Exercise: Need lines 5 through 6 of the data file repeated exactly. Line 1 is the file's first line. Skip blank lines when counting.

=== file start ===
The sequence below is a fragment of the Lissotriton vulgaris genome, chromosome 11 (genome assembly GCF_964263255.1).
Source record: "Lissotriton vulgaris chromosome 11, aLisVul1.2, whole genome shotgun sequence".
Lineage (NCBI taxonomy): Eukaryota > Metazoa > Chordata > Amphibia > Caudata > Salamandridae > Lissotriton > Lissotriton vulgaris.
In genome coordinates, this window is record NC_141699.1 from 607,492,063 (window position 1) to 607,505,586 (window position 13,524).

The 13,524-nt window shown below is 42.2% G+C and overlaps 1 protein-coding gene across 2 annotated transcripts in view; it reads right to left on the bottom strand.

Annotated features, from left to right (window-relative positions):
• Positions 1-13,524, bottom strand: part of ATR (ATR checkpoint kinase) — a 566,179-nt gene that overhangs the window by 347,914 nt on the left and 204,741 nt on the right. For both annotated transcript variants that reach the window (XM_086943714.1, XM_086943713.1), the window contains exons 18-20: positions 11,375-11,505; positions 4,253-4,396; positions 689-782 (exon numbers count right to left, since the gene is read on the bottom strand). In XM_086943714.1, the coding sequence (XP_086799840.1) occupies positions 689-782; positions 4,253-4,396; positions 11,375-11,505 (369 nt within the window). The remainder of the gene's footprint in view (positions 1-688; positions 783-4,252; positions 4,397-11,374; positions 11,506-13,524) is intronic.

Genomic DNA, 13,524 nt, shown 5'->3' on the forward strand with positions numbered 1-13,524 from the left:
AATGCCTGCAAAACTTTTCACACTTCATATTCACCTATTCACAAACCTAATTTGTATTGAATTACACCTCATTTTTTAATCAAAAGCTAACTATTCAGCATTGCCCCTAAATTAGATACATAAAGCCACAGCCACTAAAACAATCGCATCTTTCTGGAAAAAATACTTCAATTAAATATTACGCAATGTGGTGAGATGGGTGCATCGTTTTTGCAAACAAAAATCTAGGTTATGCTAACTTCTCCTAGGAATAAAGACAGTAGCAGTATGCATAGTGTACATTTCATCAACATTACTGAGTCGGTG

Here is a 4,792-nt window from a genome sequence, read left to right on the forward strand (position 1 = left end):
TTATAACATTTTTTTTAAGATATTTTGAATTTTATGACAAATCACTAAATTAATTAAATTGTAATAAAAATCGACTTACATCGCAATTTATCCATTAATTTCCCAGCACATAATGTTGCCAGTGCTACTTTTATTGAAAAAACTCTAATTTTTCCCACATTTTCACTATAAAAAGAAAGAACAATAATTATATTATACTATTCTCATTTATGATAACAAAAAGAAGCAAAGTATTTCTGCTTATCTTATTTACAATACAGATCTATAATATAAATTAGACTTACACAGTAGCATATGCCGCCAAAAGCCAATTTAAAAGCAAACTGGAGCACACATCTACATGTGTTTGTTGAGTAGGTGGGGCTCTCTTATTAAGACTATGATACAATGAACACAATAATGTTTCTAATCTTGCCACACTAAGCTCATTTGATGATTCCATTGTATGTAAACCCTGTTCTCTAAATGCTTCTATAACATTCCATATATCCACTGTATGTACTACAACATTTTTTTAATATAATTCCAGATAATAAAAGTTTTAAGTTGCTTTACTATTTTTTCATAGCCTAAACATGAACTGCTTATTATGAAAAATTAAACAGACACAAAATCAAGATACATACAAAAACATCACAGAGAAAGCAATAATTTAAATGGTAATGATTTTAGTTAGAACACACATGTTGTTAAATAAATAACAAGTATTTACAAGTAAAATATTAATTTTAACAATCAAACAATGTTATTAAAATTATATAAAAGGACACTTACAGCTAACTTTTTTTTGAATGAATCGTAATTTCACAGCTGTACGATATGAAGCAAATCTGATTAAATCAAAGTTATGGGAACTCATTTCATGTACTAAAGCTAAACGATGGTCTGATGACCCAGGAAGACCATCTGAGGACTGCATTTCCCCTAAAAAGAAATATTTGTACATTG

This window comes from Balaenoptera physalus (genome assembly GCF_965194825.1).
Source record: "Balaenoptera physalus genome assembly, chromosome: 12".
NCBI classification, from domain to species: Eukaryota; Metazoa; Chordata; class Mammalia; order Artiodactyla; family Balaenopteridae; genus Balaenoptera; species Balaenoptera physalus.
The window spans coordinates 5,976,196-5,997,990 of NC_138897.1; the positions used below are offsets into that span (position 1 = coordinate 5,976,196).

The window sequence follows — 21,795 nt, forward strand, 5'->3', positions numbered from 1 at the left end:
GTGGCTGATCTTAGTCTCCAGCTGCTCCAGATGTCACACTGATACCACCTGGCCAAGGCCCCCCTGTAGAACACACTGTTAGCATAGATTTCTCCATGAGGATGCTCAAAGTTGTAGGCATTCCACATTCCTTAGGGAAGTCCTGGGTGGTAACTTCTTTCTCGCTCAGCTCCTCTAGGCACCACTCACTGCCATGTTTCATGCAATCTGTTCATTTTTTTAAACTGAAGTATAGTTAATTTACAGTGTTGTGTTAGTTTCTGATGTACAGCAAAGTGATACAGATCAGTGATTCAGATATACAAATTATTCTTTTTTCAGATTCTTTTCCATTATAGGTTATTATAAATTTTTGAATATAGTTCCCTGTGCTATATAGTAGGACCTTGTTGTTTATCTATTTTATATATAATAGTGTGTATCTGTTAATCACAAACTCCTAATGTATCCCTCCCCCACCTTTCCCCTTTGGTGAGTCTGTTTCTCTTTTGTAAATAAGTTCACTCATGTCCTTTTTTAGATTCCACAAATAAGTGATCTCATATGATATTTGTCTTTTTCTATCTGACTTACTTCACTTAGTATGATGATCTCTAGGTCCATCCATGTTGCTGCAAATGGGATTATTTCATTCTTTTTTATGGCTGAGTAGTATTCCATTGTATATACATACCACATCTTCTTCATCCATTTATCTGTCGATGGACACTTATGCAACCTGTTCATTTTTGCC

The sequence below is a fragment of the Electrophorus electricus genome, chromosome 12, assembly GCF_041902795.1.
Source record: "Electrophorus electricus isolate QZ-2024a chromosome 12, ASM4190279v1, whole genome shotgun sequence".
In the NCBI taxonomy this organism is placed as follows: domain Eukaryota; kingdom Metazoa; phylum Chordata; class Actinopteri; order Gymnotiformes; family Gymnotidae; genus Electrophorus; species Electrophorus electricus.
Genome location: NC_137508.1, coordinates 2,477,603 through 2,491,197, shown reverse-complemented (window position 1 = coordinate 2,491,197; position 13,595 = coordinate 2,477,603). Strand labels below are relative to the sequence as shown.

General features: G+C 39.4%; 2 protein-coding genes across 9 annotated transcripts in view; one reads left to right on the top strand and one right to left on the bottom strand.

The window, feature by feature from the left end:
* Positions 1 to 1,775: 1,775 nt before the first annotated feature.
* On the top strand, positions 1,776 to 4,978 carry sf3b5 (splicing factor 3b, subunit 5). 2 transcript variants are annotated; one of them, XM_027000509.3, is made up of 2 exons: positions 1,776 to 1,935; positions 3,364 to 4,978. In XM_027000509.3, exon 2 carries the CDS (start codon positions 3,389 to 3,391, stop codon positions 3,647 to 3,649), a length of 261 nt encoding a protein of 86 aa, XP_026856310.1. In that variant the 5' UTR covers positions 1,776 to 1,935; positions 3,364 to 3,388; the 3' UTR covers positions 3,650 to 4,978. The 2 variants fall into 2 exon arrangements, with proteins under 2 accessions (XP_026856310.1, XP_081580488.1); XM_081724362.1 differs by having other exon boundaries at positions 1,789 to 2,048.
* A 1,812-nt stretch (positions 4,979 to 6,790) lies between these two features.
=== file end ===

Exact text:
The 13,524-nt window shown below is 42.2% G+C and overlaps 1 protein-coding gene across 2 annotated transcripts in view; it reads right to left on the bottom strand.

Annotated features, from left to right (window-relative positions):